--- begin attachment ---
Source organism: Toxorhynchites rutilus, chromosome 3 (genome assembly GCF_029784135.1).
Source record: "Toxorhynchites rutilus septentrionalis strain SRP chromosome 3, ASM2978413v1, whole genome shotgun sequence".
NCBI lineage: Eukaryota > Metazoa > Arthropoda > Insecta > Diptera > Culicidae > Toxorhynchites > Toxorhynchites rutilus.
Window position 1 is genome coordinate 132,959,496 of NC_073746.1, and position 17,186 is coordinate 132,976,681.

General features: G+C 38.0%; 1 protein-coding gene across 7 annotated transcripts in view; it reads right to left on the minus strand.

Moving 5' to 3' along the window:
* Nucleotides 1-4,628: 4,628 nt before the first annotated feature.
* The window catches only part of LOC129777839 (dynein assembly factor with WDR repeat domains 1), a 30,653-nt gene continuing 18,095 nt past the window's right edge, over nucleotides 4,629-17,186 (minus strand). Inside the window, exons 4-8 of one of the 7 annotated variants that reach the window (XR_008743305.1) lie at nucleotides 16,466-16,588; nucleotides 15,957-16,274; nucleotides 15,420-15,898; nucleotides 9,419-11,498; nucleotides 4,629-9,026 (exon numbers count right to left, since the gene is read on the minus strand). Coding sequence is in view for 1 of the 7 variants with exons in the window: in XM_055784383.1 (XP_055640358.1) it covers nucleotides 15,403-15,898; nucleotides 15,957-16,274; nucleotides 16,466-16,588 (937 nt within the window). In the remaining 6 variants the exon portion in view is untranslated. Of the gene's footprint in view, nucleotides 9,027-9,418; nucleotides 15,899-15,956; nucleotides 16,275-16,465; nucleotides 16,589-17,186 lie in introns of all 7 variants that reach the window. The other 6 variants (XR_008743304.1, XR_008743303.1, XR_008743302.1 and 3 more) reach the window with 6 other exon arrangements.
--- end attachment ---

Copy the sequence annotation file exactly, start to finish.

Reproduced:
Source organism: Toxorhynchites rutilus, chromosome 3 (genome assembly GCF_029784135.1).
Source record: "Toxorhynchites rutilus septentrionalis strain SRP chromosome 3, ASM2978413v1, whole genome shotgun sequence".
NCBI lineage: Eukaryota > Metazoa > Arthropoda > Insecta > Diptera > Culicidae > Toxorhynchites > Toxorhynchites rutilus.
Window position 1 is genome coordinate 132,959,496 of NC_073746.1, and position 17,186 is coordinate 132,976,681.

General features: G+C 38.0%; 1 protein-coding gene across 7 annotated transcripts in view; it reads right to left on the minus strand.

Moving 5' to 3' along the window:
* Nucleotides 1-4,628: 4,628 nt before the first annotated feature.
* The window catches only part of LOC129777839 (dynein assembly factor with WDR repeat domains 1), a 30,653-nt gene continuing 18,095 nt past the window's right edge, over nucleotides 4,629-17,186 (minus strand). Inside the window, exons 4-8 of one of the 7 annotated variants that reach the window (XR_008743305.1) lie at nucleotides 16,466-16,588; nucleotides 15,957-16,274; nucleotides 15,420-15,898; nucleotides 9,419-11,498; nucleotides 4,629-9,026 (exon numbers count right to left, since the gene is read on the minus strand). Coding sequence is in view for 1 of the 7 variants with exons in the window: in XM_055784383.1 (XP_055640358.1) it covers nucleotides 15,403-15,898; nucleotides 15,957-16,274; nucleotides 16,466-16,588 (937 nt within the window). In the remaining 6 variants the exon portion in view is untranslated. Of the gene's footprint in view, nucleotides 9,027-9,418; nucleotides 15,899-15,956; nucleotides 16,275-16,465; nucleotides 16,589-17,186 lie in introns of all 7 variants that reach the window. The other 6 variants (XR_008743304.1, XR_008743303.1, XR_008743302.1 and 3 more) reach the window with 6 other exon arrangements.